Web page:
San Diego County health officials said Monday that some of the medical wastes that washed up on a La Jolla beach this weekend have been tentatively traced to an undisclosed North County hospital.
Gary Stephany, director of the environmental division of the county’s Department of Health Services, said a Channel 39 reporter was the one to identify the hospital when he tracked down a former patient from an identification bracelet that was among the medical debris that washed up near Black’s Beach on Saturday.
The patient, Antonio Cunningham, declined comment Monday afternoon. When informed that his name was on the washed-up identification tag, he said: “Is that why my name is being dragged through the mud?”
The Channel 39 report Monday evening said Cunningham was treated at Tri-City Medical Center in Oceanside earlier this month.
“It appears that we have tentatively identified the hospital that some of it came from, but until we check our facts, we aren’t going to give that name out,” Stephany said. He adding that county health officials had contacted the hospital and the contractor it hires to dispose of medical and infectious wastes.
Along with the identification bracelet, city lifeguards found a vial of blood, a bottle of serum, a syringe and several plastic gloves. It had been washed up with the kelp on Black’s Beach during low tide Saturday. The wristband was the only item among the medical waste that has been traced to the hospital so far, Stephany said.
In a separate incident Sunday, lifeguards found a bottle of yellow serum on the beach near the children’s pool at 850 Coast Blvd. in La Jolla, lifeguard Tim Cicchetto said.
Cicchetto said the most unusual item among medical waste was the vial of blood.
“There are occasions that we get a syringe or two, maybe a hypodermic needle for insulin,” he said. “But this is the first time we’ve ever had blood wash up that I can recall.”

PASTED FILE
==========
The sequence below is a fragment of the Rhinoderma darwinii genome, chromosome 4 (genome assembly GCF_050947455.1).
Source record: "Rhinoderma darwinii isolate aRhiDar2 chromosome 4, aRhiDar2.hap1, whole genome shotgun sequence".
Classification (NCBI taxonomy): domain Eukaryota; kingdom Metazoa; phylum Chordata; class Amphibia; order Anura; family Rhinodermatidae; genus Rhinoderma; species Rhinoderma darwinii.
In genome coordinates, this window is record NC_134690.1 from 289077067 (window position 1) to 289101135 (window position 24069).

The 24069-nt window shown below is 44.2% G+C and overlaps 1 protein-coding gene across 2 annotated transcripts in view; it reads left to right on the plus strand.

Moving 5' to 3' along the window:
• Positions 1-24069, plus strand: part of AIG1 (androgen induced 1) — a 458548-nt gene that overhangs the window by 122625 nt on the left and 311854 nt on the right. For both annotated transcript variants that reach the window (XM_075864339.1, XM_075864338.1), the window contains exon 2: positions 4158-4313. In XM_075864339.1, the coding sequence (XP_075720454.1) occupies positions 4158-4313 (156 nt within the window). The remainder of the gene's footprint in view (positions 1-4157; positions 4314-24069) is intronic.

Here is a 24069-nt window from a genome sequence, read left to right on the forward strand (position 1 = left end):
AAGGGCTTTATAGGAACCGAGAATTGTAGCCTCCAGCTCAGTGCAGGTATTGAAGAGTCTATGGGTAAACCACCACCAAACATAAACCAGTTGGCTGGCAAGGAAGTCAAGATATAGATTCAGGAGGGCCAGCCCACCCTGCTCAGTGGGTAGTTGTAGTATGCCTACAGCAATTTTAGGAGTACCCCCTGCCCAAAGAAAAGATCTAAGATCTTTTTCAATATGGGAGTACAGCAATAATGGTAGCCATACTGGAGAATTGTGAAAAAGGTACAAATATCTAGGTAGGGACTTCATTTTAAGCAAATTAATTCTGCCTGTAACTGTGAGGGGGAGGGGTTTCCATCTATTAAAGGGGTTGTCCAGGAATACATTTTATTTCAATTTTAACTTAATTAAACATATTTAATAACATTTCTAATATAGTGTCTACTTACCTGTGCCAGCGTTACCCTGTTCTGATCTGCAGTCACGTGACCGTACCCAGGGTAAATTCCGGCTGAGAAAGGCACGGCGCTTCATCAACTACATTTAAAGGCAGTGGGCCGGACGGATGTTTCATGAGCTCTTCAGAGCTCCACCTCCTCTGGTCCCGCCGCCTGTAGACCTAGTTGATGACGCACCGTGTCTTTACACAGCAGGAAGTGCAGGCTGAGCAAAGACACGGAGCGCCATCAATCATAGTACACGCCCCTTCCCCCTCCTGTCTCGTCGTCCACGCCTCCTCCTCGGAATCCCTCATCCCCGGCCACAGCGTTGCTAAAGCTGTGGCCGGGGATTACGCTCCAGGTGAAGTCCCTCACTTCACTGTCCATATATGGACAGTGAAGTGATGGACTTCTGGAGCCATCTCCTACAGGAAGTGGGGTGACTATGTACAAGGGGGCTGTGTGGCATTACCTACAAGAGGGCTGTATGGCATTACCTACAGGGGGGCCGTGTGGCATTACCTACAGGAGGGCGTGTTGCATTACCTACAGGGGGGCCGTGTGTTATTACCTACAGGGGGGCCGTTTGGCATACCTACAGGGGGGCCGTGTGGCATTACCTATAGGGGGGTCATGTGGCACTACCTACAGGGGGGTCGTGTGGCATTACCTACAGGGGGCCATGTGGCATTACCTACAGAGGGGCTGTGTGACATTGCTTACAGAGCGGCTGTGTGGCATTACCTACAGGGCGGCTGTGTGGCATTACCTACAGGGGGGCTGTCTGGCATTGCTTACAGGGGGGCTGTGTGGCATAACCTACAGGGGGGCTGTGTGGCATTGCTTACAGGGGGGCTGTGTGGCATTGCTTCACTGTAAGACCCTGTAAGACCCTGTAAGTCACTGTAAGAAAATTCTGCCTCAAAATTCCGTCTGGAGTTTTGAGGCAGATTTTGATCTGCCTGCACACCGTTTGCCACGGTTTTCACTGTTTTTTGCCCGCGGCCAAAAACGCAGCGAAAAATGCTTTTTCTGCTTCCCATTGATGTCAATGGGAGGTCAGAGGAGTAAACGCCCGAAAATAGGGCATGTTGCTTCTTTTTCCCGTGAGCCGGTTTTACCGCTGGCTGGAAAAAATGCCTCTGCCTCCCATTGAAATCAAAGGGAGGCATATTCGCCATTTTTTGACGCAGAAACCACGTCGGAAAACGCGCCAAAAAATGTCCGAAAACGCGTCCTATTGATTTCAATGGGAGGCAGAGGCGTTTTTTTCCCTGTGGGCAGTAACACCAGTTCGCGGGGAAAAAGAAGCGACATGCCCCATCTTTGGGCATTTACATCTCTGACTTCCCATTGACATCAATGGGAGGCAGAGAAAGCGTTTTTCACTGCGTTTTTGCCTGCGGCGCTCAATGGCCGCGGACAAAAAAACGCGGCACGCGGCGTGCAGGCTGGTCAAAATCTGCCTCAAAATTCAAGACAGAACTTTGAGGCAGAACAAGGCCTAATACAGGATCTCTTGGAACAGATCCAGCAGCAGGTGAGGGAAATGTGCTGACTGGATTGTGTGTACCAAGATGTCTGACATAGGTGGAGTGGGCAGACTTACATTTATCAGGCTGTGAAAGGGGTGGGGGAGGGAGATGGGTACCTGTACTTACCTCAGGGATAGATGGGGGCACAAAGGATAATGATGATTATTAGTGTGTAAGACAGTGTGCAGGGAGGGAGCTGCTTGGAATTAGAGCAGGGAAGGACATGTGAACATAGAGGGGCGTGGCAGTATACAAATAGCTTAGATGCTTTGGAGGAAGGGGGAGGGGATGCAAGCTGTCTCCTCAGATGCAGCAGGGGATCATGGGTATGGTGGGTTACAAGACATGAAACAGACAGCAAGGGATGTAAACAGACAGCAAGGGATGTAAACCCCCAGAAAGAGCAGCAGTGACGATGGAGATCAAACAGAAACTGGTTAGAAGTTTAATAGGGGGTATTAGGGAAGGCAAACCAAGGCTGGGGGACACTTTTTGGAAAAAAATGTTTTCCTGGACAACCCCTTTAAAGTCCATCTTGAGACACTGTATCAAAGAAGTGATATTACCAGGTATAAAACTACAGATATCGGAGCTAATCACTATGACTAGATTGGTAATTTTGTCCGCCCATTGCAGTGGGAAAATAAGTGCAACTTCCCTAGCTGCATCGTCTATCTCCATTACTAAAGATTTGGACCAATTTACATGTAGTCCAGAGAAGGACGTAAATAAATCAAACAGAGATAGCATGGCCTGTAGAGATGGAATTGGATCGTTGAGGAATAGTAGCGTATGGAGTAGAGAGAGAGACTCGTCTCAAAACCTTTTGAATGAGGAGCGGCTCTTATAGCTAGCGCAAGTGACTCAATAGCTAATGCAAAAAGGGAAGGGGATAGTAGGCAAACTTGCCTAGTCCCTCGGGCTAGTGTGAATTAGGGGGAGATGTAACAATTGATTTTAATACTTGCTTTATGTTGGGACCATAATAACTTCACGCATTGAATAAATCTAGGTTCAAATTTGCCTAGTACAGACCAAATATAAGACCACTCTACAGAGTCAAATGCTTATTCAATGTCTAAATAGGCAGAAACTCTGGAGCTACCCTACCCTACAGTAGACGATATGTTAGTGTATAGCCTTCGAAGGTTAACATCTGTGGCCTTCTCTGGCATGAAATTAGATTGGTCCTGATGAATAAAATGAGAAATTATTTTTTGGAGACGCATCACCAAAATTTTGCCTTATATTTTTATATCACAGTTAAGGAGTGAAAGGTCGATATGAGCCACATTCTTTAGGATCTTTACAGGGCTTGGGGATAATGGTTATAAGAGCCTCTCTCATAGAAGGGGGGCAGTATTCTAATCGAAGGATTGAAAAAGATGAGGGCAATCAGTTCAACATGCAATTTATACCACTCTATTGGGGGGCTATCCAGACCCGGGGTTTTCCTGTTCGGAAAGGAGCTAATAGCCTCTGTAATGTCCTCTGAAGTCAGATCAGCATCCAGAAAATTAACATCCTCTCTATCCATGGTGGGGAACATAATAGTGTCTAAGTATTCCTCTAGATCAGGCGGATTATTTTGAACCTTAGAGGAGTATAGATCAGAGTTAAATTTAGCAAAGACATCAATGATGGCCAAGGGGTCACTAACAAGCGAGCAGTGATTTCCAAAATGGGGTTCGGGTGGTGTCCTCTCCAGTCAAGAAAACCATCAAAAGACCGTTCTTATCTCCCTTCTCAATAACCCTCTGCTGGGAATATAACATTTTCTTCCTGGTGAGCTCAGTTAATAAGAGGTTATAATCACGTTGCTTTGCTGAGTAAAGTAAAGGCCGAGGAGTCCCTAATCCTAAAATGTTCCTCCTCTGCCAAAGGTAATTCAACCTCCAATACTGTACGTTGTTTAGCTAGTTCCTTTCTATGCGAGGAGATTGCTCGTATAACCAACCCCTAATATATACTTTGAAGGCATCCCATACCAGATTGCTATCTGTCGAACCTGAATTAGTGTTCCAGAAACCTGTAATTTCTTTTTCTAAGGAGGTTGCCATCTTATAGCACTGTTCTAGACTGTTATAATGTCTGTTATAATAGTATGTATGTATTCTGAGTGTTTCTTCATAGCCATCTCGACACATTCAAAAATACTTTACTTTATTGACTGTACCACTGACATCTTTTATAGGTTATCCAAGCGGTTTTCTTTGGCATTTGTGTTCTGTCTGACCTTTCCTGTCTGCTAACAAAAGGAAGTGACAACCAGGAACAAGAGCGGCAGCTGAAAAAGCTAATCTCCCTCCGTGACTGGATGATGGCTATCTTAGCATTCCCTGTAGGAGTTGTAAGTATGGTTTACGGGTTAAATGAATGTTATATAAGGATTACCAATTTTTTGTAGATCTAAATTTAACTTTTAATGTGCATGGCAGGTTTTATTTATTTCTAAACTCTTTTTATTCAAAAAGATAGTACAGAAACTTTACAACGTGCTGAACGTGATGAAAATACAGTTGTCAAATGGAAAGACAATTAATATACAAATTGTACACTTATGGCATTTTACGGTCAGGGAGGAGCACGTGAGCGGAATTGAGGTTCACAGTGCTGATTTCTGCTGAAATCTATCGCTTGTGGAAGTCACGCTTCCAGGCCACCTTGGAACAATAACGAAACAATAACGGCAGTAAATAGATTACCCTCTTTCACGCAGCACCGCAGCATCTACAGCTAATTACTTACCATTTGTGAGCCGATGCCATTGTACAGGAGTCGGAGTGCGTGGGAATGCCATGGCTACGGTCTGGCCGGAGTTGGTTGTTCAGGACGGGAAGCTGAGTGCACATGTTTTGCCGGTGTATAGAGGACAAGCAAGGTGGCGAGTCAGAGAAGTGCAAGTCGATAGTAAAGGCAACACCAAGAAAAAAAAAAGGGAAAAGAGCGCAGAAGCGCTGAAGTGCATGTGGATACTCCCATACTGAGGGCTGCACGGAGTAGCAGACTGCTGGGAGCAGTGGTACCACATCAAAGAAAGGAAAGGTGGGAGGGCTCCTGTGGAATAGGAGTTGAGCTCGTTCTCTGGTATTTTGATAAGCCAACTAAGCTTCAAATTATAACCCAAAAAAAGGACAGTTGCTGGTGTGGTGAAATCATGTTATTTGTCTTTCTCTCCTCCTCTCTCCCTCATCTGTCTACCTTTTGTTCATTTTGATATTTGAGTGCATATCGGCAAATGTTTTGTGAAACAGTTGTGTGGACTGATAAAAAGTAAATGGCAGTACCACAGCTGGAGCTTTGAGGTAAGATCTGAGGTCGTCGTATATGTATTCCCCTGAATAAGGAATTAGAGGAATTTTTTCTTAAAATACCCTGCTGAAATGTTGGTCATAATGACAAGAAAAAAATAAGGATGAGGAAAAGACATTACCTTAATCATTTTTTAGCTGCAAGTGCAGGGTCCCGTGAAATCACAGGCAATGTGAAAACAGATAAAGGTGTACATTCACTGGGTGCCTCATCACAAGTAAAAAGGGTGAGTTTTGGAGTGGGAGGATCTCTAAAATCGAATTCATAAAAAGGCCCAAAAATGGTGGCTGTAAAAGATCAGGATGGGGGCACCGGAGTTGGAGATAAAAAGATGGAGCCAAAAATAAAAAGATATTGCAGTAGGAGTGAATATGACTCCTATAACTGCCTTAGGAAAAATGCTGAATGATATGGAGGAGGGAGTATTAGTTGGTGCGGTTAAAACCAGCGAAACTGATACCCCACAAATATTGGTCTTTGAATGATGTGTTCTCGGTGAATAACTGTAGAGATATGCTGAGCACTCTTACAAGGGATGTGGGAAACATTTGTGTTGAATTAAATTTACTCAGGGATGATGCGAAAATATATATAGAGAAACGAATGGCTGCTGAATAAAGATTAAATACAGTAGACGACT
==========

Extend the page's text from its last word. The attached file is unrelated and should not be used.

Stephany said the discovery of medical wastes this weekend posed no hazard to public health.
“The blood vial was still intact and there was no sharp needle sticking out, so there was no reason to run some tests on it,” he said. “The only thing we can do is find out what happened so it doesn’t happen again.”
Stephany said that any hospital or clinic that generates more than 100 kilograms of medical or infectious wastes a year must undergo an inspection before securing a hazardous waste permit from the county. The wastes must either be sanitized through high-pressure steam, incinerated or sent to a special landfill, say hospital officials; it is illegal to dump them into the ocean.
3rd Incident in 6 Months
This weekend’s incident is the third time in six months that the health department has investigated reports of medical wastes washed up on San Diego beaches, Stephany said. On one occasion several months ago, he said, the waste was found still inside an orange bag used to denote potentially infectious or hazardous material.
Bags of medical waste washed up on East Coast beaches this summer triggered panic over the health hazards. San Diego’s problems aren’t nearly as severe, Stephany said.
“If we start having large bags of this washed up, then the risk becomes more prevalent like it was in New Jersey,” he said. “All we can do is have the lifeguards pick them up and generally pick them up properly.”
Although medical wastes can be harmful, Stephany said he is more worried about drug paraphernalia left on beaches from nighttime parties.
“Actually, from a health standpoint, risk standpoint, I would be more worried about someone accidentally being stuck by a needle left over from the drug parties.” Stephany said he has seen discarded syringes while walking on Mission Beach.